Skip to main content

leonard43_GettyImages_ChinaUStrademelting Getty Images

The End of “Chimerica”

By threatening the survival of the Chinese tech giant Huawei, the Trump administration has put an end to speculation about a possible rupture between the United States and China. A full-scale decoupling between the world's two largest economies is now underway, and a new age of zero-sum competition is beginning.

BERLIN – The escalating rivalry between China and the United States is ushering in a bipolar world. While the past few decades have been defined mostly by cooperation among the world’s leading powers, the next few will be marked by zero-sum competition. Already, globalization and the deepening of ties between countries is giving way to what has euphemistically been called “decoupling.” Countries and regions are sorting themselves into smaller economic and geopolitical units under the guise of “taking back control.”

All of these trends are on display in the fight over the Chinese technology giant Huawei, a multinational company that purchases components from the US, Europe, Brazil, and elsewhere, sells its products in 170 countries, and is leading the expansion of 5G networks in many parts of the world. Until recently, Western businesses welcomed Huawei’s low-cost, high-quality products; its presence kept US and European tech firms on their toes.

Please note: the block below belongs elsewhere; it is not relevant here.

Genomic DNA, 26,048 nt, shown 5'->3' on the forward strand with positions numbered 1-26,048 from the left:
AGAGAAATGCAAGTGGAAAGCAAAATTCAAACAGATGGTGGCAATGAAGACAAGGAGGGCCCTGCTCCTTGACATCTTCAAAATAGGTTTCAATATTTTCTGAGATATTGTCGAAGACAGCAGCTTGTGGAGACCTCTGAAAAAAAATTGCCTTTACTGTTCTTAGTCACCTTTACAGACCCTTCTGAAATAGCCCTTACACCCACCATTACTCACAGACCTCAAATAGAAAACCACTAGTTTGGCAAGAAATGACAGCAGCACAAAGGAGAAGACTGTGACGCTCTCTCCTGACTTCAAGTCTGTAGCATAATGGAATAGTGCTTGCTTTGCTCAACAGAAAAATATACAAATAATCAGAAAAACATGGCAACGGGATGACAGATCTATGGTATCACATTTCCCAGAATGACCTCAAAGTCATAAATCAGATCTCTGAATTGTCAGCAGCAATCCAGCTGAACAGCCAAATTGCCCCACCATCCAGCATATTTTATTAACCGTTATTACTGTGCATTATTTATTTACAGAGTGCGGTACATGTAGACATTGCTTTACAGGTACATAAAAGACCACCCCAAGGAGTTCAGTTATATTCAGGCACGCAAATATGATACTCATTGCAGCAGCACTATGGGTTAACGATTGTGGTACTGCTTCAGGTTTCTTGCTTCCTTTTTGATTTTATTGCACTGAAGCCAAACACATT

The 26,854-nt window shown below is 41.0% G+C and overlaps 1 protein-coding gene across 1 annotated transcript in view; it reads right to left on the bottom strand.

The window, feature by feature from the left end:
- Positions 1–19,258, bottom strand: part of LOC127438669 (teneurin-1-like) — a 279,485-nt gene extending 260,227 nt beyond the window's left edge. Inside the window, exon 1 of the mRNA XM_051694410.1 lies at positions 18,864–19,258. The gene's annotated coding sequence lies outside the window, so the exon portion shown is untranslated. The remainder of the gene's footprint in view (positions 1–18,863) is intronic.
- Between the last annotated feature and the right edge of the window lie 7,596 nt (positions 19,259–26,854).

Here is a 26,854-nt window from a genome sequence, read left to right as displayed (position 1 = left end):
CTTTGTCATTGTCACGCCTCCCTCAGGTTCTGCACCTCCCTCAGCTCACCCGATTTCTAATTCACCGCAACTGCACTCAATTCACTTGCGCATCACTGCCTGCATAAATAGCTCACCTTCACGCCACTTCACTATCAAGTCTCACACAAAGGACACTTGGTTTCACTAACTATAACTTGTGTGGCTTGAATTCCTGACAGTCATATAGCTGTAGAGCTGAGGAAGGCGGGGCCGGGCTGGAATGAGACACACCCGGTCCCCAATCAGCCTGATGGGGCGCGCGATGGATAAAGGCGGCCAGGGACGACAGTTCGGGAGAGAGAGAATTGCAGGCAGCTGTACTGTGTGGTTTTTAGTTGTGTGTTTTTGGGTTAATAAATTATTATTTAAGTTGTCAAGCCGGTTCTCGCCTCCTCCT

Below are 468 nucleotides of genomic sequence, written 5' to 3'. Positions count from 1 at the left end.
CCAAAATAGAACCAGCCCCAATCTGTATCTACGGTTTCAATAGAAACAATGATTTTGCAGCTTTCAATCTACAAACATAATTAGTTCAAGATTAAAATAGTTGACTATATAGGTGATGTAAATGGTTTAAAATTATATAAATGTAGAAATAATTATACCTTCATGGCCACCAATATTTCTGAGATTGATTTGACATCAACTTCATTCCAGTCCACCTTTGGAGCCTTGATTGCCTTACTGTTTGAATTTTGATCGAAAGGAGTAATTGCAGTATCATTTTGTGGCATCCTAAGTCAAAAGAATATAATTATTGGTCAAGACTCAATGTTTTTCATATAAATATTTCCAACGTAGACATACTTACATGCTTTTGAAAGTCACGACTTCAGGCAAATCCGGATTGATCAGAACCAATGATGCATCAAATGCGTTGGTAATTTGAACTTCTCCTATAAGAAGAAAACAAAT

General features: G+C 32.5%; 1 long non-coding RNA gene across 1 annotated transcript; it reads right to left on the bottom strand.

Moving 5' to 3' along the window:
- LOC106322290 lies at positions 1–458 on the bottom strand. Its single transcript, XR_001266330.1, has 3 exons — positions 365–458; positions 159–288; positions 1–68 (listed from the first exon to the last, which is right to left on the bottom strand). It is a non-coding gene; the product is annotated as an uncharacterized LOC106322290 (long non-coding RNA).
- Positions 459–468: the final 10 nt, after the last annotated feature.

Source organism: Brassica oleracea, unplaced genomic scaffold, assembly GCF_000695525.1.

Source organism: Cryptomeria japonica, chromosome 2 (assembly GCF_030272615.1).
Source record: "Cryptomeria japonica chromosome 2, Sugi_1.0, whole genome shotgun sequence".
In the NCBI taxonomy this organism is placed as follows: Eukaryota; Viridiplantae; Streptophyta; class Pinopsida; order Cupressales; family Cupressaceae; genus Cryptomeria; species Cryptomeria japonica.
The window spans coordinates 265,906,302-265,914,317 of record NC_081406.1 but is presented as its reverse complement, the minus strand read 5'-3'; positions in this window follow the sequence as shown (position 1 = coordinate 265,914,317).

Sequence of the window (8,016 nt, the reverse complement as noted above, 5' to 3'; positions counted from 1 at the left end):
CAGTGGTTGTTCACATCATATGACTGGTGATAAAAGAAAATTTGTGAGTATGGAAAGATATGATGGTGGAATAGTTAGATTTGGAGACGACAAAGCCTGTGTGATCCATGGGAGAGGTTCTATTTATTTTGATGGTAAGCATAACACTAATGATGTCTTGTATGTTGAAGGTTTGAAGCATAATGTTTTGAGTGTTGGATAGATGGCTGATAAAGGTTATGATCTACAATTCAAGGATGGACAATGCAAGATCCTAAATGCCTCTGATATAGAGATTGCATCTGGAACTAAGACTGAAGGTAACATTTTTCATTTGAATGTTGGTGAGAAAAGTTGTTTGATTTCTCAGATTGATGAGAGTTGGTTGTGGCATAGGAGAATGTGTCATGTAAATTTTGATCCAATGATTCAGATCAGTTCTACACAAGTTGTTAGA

But now, the Trump administration’s ban on sales of key components to Huawei by US firms, and its pressure on US allies to do the same, seems to have triggered a full-scale reversal of globalization. If Huawei and other Chinese “champions” are to survive, they must end their supply-chain dependency on the US.

We hope you're enjoying Project Syndicate.

To continue reading, subscribe now.


Get unlimited access to PS premium content, including in-depth commentaries, book reviews, exclusive interviews, On Point, the Big Picture, the PS Archive, and our annual year-ahead magazine.;
  1. GettyImages-1185850541 Scott Peterson/Getty Images

    Power to the People?

    Aryeh Neier

    From Beirut to Hong Kong to Santiago, governments are eager to bring an end to mass demonstrations. But, in the absence of greater institutional responsiveness to popular grievances and demands, people are unlikely to stay home.

  2. rogoff187_Matt Anderson Photography Getty Images_datanumberlines Matt Anderson Photography/Getty Images

    The High Stakes of the Coming Digital Currency War

    Kenneth Rogoff

    Just as technology has disrupted media, politics, and business, it is on the verge of disrupting America’s ability to leverage faith in its currency to pursue its broader national interests. The real challenge for the United States isn't Facebook's proposed Libra; it's government-backed digital currencies like the one planned by China.


Cookies and Privacy

We use cookies to improve your experience on our website. To find out more, read our updated Cookie policy, Privacy policy and Terms & Conditions